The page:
Of course, the modern world is ever-changing and, in particular, Industry 4.0 is transforming the medical marketplace and manufacturing environment. Many of Freudenberg Medical’s current products are manufactured at extremely high volume – for example, the company produces upwards of 90 million components for dialysis devices and millions of diagnostic cartridges – and to handle these volumes and ensure that quality remains perfect, automated handling, assembly, quality and vision control have become key areas of focus for the business. In line with this approach, catheter manufacturing processes, which are traditionally highly manual and often require more than 50 operators in a single assembly line, are currently being re-evaluated by the firm. Working in collaboration with Limerick Institute of Technology in Ireland, Freudenberg Medical is aiming to link different processes, harvest quality data and documentation, and share this information with customers.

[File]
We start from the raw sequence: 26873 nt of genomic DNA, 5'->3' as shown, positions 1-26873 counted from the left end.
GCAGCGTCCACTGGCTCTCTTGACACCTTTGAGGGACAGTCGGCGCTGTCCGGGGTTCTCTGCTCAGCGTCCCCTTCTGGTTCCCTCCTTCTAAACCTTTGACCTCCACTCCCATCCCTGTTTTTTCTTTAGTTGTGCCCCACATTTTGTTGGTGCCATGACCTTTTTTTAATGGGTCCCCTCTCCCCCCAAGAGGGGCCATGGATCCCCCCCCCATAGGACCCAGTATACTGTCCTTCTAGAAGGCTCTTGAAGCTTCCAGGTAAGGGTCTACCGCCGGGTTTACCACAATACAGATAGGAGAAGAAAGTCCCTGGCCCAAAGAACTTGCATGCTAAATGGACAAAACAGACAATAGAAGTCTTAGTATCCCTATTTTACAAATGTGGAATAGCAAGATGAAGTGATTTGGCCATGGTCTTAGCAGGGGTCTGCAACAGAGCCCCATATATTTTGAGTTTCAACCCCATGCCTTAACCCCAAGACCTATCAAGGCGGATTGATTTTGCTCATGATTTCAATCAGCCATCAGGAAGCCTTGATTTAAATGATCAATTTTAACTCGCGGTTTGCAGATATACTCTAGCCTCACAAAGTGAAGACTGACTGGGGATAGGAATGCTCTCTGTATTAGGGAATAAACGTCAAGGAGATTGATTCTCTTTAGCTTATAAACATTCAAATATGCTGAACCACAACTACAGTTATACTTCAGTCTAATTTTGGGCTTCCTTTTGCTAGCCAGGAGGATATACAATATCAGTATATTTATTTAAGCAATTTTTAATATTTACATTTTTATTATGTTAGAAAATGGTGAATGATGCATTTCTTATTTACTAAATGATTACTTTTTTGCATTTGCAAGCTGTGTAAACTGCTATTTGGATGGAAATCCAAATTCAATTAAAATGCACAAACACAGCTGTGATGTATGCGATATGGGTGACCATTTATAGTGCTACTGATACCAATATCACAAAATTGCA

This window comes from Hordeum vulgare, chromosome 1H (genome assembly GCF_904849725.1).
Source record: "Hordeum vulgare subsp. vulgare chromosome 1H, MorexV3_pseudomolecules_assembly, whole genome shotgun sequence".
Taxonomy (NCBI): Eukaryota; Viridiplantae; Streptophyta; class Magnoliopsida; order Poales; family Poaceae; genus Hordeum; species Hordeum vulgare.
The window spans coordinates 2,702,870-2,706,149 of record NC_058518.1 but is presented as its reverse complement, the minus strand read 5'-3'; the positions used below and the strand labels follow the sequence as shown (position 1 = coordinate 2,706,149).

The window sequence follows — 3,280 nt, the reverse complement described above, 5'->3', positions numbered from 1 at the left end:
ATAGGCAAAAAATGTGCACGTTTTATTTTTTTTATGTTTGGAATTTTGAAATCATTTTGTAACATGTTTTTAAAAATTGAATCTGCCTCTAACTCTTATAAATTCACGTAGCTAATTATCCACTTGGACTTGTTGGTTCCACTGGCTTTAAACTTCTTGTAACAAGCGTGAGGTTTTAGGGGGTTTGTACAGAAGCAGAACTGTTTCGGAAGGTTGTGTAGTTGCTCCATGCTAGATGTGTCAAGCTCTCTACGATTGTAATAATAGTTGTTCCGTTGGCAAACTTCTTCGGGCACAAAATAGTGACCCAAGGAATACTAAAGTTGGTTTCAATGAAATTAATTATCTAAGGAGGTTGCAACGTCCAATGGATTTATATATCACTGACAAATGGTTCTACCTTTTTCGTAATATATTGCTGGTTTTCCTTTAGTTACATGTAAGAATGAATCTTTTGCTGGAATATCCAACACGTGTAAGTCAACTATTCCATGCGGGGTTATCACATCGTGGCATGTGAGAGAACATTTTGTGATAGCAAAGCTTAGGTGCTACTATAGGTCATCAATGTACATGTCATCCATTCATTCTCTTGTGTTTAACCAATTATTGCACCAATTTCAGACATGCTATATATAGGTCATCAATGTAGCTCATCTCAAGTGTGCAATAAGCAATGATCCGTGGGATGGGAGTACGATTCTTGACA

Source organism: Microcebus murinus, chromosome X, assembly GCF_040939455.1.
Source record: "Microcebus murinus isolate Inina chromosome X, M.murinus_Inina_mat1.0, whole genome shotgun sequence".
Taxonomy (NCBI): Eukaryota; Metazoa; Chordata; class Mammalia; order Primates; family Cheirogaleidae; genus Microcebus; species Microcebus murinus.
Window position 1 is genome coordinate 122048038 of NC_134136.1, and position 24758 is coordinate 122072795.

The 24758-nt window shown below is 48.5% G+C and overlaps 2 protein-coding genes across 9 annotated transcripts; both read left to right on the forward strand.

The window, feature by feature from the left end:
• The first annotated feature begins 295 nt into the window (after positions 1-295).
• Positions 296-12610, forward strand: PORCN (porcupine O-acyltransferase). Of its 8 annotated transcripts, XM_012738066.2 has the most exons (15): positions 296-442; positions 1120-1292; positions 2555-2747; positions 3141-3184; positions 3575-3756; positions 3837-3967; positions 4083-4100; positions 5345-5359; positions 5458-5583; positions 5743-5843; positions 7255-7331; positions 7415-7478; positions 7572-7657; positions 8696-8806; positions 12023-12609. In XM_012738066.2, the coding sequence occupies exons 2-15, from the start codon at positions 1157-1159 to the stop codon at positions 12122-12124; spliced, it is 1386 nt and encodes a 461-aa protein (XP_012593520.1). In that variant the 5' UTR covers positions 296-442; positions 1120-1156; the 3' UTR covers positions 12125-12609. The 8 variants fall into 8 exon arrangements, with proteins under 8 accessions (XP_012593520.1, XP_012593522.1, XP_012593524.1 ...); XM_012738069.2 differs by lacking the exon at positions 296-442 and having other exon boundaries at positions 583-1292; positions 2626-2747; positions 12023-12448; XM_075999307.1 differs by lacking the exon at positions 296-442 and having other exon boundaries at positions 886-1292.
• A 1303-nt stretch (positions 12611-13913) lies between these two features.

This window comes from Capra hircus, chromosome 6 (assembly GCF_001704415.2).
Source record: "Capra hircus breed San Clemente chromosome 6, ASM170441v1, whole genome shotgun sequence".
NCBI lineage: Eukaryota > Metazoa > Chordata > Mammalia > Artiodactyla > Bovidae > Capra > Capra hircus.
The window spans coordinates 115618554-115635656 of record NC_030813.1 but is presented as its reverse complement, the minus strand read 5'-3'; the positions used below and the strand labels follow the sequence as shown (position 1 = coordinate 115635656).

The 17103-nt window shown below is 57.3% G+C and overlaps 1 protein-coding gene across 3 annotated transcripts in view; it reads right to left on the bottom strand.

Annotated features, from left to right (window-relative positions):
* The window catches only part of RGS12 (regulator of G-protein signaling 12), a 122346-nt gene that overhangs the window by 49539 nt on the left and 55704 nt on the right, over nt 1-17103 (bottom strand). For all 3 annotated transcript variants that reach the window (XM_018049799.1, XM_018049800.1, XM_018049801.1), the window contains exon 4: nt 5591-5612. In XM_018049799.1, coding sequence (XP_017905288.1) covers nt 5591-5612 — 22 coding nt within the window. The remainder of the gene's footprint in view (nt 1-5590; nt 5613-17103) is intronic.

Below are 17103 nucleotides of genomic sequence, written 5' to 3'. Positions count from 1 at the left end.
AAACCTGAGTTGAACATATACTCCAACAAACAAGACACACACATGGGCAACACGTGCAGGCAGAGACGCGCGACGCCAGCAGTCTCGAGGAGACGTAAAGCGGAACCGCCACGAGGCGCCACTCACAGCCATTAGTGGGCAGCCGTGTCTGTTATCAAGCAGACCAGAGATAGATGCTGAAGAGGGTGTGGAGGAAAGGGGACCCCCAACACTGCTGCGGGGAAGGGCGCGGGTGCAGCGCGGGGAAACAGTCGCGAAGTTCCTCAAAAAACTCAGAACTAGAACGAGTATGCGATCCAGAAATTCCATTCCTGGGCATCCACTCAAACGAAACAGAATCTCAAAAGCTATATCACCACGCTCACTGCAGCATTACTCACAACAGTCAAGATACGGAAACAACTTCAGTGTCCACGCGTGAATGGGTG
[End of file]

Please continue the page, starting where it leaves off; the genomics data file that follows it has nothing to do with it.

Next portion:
“Self-adjusting processes in molding and extrusion are one of the newest parts of the technological revolution,” Max remarks. “We’ve recently succeeded in becoming the first in the world to measure the inner dimensions of a silicone tube with a new technology called Helix iMC™. The next phase will be to tie this data together with the process data of the extruder and get to a self-adjusting process that incorporates elements of artificial intelligence. The advantage there is that we can ensure consistent quality for these tubes, which are for example used for pacemaker electrodes, where any failure could have potentially fatal consequences for patients. It will also improve cost considerations by decreasing scrap and reducing start-up times.”